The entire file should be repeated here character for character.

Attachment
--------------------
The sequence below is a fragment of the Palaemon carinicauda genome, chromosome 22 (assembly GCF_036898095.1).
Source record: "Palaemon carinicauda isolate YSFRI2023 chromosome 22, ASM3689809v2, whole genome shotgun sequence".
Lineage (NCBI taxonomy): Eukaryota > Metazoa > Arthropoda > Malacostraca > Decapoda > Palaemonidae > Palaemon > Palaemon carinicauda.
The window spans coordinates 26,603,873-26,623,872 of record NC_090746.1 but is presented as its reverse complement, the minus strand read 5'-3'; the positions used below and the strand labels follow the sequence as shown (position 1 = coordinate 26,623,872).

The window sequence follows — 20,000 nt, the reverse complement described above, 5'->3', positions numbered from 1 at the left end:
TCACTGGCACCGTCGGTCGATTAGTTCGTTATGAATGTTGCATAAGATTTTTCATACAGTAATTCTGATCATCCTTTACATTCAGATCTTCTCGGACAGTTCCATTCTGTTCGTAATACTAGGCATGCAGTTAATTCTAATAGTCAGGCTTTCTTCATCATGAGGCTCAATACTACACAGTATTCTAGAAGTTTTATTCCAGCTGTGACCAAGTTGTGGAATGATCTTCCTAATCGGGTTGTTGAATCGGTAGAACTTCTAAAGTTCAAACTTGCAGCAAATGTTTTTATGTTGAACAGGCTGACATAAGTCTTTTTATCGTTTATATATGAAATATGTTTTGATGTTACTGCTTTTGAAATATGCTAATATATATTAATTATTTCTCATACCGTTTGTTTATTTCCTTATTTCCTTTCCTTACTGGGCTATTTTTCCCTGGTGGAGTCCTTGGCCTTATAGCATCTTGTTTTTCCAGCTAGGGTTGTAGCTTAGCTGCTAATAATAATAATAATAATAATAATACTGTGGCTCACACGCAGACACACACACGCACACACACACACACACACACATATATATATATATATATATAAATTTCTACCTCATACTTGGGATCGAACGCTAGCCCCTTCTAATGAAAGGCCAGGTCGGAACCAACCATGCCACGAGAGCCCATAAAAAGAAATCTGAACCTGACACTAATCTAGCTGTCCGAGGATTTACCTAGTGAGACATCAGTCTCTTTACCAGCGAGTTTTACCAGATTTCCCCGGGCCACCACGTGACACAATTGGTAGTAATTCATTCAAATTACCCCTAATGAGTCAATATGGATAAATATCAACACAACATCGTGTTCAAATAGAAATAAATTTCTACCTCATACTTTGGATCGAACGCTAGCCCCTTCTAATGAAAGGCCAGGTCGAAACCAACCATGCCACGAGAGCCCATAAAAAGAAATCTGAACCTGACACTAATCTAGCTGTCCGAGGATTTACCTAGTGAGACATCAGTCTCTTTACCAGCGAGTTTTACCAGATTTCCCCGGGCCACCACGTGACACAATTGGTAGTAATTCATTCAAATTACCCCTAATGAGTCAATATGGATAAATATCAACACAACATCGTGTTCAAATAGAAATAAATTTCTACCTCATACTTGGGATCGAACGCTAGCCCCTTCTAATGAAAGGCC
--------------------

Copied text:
The sequence below is a fragment of the Palaemon carinicauda genome, chromosome 22 (assembly GCF_036898095.1).
Source record: "Palaemon carinicauda isolate YSFRI2023 chromosome 22, ASM3689809v2, whole genome shotgun sequence".
Lineage (NCBI taxonomy): Eukaryota > Metazoa > Arthropoda > Malacostraca > Decapoda > Palaemonidae > Palaemon > Palaemon carinicauda.
The window spans coordinates 26,603,873-26,623,872 of record NC_090746.1 but is presented as its reverse complement, the minus strand read 5'-3'; the positions used below and the strand labels follow the sequence as shown (position 1 = coordinate 26,623,872).

The window sequence follows — 20,000 nt, the reverse complement described above, 5'->3', positions numbered from 1 at the left end:
TCACTGGCACCGTCGGTCGATTAGTTCGTTATGAATGTTGCATAAGATTTTTCATACAGTAATTCTGATCATCCTTTACATTCAGATCTTCTCGGACAGTTCCATTCTGTTCGTAATACTAGGCATGCAGTTAATTCTAATAGTCAGGCTTTCTTCATCATGAGGCTCAATACTACACAGTATTCTAGAAGTTTTATTCCAGCTGTGACCAAGTTGTGGAATGATCTTCCTAATCGGGTTGTTGAATCGGTAGAACTTCTAAAGTTCAAACTTGCAGCAAATGTTTTTATGTTGAACAGGCTGACATAAGTCTTTTTATCGTTTATATATGAAATATGTTTTGATGTTACTGCTTTTGAAATATGCTAATATATATTAATTATTTCTCATACCGTTTGTTTATTTCCTTATTTCCTTTCCTTACTGGGCTATTTTTCCCTGGTGGAGTCCTTGGCCTTATAGCATCTTGTTTTTCCAGCTAGGGTTGTAGCTTAGCTGCTAATAATAATAATAATAATAATAATACTGTGGCTCACACGCAGACACACACACGCACACACACACACACACACACATATATATATATATATATATAAATTTCTACCTCATACTTGGGATCGAACGCTAGCCCCTTCTAATGAAAGGCCAGGTCGGAACCAACCATGCCACGAGAGCCCATAAAAAGAAATCTGAACCTGACACTAATCTAGCTGTCCGAGGATTTACCTAGTGAGACATCAGTCTCTTTACCAGCGAGTTTTACCAGATTTCCCCGGGCCACCACGTGACACAATTGGTAGTAATTCATTCAAATTACCCCTAATGAGTCAATATGGATAAATATCAACACAACATCGTGTTCAAATAGAAATAAATTTCTACCTCATACTTTGGATCGAACGCTAGCCCCTTCTAATGAAAGGCCAGGTCGAAACCAACCATGCCACGAGAGCCCATAAAAAGAAATCTGAACCTGACACTAATCTAGCTGTCCGAGGATTTACCTAGTGAGACATCAGTCTCTTTACCAGCGAGTTTTACCAGATTTCCCCGGGCCACCACGTGACACAATTGGTAGTAATTCATTCAAATTACCCCTAATGAGTCAATATGGATAAATATCAACACAACATCGTGTTCAAATAGAAATAAATTTCTACCTCATACTTGGGATCGAACGCTAGCCCCTTCTAATGAAAGGCC